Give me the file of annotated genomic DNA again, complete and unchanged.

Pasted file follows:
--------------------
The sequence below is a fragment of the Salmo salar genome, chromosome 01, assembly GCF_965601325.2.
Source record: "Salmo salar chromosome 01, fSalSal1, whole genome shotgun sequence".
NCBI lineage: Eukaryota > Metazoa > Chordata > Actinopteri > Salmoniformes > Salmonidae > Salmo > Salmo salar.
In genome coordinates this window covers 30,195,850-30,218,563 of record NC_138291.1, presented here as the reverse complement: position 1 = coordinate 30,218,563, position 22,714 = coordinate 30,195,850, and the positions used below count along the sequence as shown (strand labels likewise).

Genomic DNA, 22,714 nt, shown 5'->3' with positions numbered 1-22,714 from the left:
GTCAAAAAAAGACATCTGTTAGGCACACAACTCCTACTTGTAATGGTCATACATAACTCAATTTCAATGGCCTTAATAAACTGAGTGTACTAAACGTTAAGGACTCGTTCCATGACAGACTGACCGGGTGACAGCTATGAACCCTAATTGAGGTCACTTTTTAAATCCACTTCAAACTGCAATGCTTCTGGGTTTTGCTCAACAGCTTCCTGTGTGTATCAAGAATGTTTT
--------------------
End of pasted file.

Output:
The sequence below is a fragment of the Salmo salar genome, chromosome 01, assembly GCF_965601325.2.
Source record: "Salmo salar chromosome 01, fSalSal1, whole genome shotgun sequence".
NCBI lineage: Eukaryota > Metazoa > Chordata > Actinopteri > Salmoniformes > Salmonidae > Salmo > Salmo salar.
In genome coordinates this window covers 30,195,850-30,218,563 of record NC_138291.1, presented here as the reverse complement: position 1 = coordinate 30,218,563, position 22,714 = coordinate 30,195,850, and the positions used below count along the sequence as shown (strand labels likewise).

Genomic DNA, 22,714 nt, shown 5'->3' with positions numbered 1-22,714 from the left:
GTCAAAAAAAGACATCTGTTAGGCACACAACTCCTACTTGTAATGGTCATACATAACTCAATTTCAATGGCCTTAATAAACTGAGTGTACTAAACGTTAAGGACTCGTTCCATGACAGACTGACCGGGTGACAGCTATGAACCCTAATTGAGGTCACTTTTTAAATCCACTTCAAACTGCAATGCTTCTGGGTTTTGCTCAACAGCTTCCTGTGTGTATCAAGAATGTTTT